One of the show’s better openings follows a regular-looking fellow going about his day, inundated at every turn with right-wing propaganda, often led by Stormfront (Aya Cash) and Homelander (Antony Starr). The message will sound familiar: super-terrorists are everywhere, streaming in from across our nation’s borders, the supes need to stop them by whatever means necessary, and only “snowflakes” and “SJWs” will protest. The sequence spans multiple days, showing talk radio, ubiquitous cable news screens, and podcasts surrounding this guy until, in a fit of righteous paranoia, he shoots a local bodega worker dead on suspicion of supervillainy (he is not, of course, actually bulletproof). It’s a chilling distillation of Homelander and Stormfront’s endgame, with a concise feel for how the rhythms of hate speech get incorporated into someone’s normal life. Music isn’t really the focus of this arresting beginning, but of course, the show can’t resist ironically soundtracking this crescendo with Jon Batiste’s cover of ‘What A Wonderful World’.
Hero Watch: an ever-growing B-Team
At this point, actual, active members of The Seven are far outnumbered by various supes waiting in the wings, hoping to either get back into Vought’s good books, or take the whole operation down. While Stormfront and Homelander make a two-supe Seven with their publicity offensive, A-Train (Jessie T. Usher) and The Deep (Chace Crawford) wait in the wings of their Scientology-like cult, hoping to be called back into the majors now that Starlight has been exposed. And in perhaps the best moment of the episode, the frightening, silent, slasher-like Black Noir is soundly defeated… by an Almond Joy candy bar, wielded by Queen Maeve. She doesn’t fully commit to the anti-Vought cause, but she knows Black Noir (who is about to kill Hughie during his Starlight rescue) has a terrible tree-nut allergy.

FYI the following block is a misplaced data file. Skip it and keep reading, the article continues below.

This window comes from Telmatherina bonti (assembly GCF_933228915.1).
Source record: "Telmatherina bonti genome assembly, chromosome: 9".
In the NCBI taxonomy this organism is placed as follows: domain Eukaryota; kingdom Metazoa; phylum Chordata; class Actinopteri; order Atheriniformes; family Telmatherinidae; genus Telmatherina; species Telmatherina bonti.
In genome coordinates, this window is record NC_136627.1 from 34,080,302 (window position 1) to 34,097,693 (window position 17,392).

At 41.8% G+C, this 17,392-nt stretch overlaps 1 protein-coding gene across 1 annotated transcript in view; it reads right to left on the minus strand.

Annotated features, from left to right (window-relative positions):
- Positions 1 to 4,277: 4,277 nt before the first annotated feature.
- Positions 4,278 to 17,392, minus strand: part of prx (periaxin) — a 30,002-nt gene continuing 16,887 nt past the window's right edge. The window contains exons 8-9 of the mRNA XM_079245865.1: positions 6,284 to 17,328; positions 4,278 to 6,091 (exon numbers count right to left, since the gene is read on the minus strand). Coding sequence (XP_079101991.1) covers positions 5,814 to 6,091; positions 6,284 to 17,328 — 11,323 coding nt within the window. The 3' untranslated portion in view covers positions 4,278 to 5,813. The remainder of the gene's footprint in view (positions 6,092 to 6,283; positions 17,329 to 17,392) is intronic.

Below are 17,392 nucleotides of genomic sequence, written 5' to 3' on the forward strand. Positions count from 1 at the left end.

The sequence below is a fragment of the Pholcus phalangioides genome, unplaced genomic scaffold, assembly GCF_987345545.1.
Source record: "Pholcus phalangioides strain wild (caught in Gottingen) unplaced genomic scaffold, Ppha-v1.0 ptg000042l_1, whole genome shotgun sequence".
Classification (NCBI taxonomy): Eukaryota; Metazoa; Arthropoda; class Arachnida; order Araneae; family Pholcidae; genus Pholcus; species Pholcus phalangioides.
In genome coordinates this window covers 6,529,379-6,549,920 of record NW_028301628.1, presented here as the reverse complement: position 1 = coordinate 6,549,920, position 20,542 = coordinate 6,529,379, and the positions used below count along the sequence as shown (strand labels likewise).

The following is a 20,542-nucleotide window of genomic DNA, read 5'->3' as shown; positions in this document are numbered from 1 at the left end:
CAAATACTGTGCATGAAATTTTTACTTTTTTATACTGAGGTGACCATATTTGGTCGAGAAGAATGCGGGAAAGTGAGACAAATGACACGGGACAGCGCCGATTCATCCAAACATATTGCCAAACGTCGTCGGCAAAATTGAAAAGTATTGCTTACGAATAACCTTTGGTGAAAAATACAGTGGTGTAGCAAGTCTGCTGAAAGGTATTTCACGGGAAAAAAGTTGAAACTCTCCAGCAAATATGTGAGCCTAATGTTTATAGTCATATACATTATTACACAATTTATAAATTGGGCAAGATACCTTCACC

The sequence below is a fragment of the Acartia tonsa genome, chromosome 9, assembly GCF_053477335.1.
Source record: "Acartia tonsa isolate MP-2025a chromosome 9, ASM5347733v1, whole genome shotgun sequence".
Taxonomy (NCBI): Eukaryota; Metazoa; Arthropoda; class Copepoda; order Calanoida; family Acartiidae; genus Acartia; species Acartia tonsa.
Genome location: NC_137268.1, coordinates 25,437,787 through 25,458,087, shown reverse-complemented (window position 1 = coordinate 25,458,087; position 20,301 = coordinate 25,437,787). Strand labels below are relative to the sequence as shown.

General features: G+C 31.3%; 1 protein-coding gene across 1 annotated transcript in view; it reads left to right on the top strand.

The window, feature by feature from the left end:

The week’s biggest question: who blew up the heads?
When Butcher’s mum calls in The Boys season 2 episode 7, she announces that she’s just landed in New York, and that his father is dead. This is only half-true: she is in New York, but Butcher’s abusive father (John Noble) is very much alive, if only just barely; he’ll soon be dead from cancer. Still, he’s well enough to open old wounds with his son, claiming credit for Butcher’s toughness and enraging him with memories of Butcher’s brother, who committed suicide. Maybe he’s not entirely wrong; Butcher later uses that fearsome exterior when he circles back to Jonah Vogelbaum, who earlier refused to join the congressional hearings against Vought. Soon enough, Vogelbaum is making a dramatic entrance to the hearings. But before he can say anything, his head explodes. As do dozens more, creating nationally televised pandemonium as the reunited Boys (plus Starlight and her mum!) watch from their hideout in horror and disbelief.
So who, exactly, is blowing up these heads? Presumably, it’s the same force that exploded the noggin of the Boys’ CIA contact Susan Raynor (Jennifer Esposito) back in the first episode of this season. The unnamed supe the gang encountered last week seemed to have those kinds of powers, but she was still shut away back when Susan was murdered. And in the congressional massacre, why was representative Victoria Neuman (Claudia Doumit) spared, given her aggressive anti-Vought crusading? Are Homelander and Stormfront in on this, or are they just hateful pawns of Vought? Even with The Boys in retreat, there’s still plenty of ground left to cover in next week’s finale.